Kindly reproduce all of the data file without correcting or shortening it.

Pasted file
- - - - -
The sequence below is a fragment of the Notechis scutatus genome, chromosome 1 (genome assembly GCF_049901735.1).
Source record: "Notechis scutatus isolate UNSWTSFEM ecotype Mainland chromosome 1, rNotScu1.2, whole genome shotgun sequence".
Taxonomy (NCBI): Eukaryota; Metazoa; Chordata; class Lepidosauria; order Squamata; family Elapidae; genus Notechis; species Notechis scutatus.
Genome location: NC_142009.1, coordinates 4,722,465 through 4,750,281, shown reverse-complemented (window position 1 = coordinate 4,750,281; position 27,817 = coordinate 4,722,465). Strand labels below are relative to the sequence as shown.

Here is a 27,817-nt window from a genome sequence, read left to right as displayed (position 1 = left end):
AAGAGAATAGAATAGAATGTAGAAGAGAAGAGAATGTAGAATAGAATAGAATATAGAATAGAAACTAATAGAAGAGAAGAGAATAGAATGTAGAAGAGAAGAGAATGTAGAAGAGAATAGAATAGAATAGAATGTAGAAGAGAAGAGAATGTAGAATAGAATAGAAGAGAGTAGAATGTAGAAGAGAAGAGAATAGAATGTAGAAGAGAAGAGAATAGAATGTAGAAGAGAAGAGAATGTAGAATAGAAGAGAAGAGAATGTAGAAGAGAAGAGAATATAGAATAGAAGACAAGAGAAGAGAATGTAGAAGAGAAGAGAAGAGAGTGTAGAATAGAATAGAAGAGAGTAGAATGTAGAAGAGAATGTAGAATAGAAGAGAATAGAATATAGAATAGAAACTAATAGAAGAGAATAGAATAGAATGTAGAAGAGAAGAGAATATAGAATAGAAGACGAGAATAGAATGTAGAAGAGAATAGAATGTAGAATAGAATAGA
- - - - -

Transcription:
The sequence below is a fragment of the Notechis scutatus genome, chromosome 1 (genome assembly GCF_049901735.1).
Source record: "Notechis scutatus isolate UNSWTSFEM ecotype Mainland chromosome 1, rNotScu1.2, whole genome shotgun sequence".
Taxonomy (NCBI): Eukaryota; Metazoa; Chordata; class Lepidosauria; order Squamata; family Elapidae; genus Notechis; species Notechis scutatus.
Genome location: NC_142009.1, coordinates 4,722,465 through 4,750,281, shown reverse-complemented (window position 1 = coordinate 4,750,281; position 27,817 = coordinate 4,722,465). Strand labels below are relative to the sequence as shown.

Here is a 27,817-nt window from a genome sequence, read left to right as displayed (position 1 = left end):
AAGAGAATAGAATAGAATGTAGAAGAGAAGAGAATGTAGAATAGAATAGAATATAGAATAGAAACTAATAGAAGAGAAGAGAATAGAATGTAGAAGAGAAGAGAATGTAGAAGAGAATAGAATAGAATAGAATGTAGAAGAGAAGAGAATGTAGAATAGAATAGAAGAGAGTAGAATGTAGAAGAGAAGAGAATAGAATGTAGAAGAGAAGAGAATAGAATGTAGAAGAGAAGAGAATGTAGAATAGAAGAGAAGAGAATGTAGAAGAGAAGAGAATATAGAATAGAAGACAAGAGAAGAGAATGTAGAAGAGAAGAGAAGAGAGTGTAGAATAGAATAGAAGAGAGTAGAATGTAGAAGAGAATGTAGAATAGAAGAGAATAGAATATAGAATAGAAACTAATAGAAGAGAATAGAATAGAATGTAGAAGAGAAGAGAATATAGAATAGAAGACGAGAATAGAATGTAGAAGAGAATAGAATGTAGAATAGAATAGA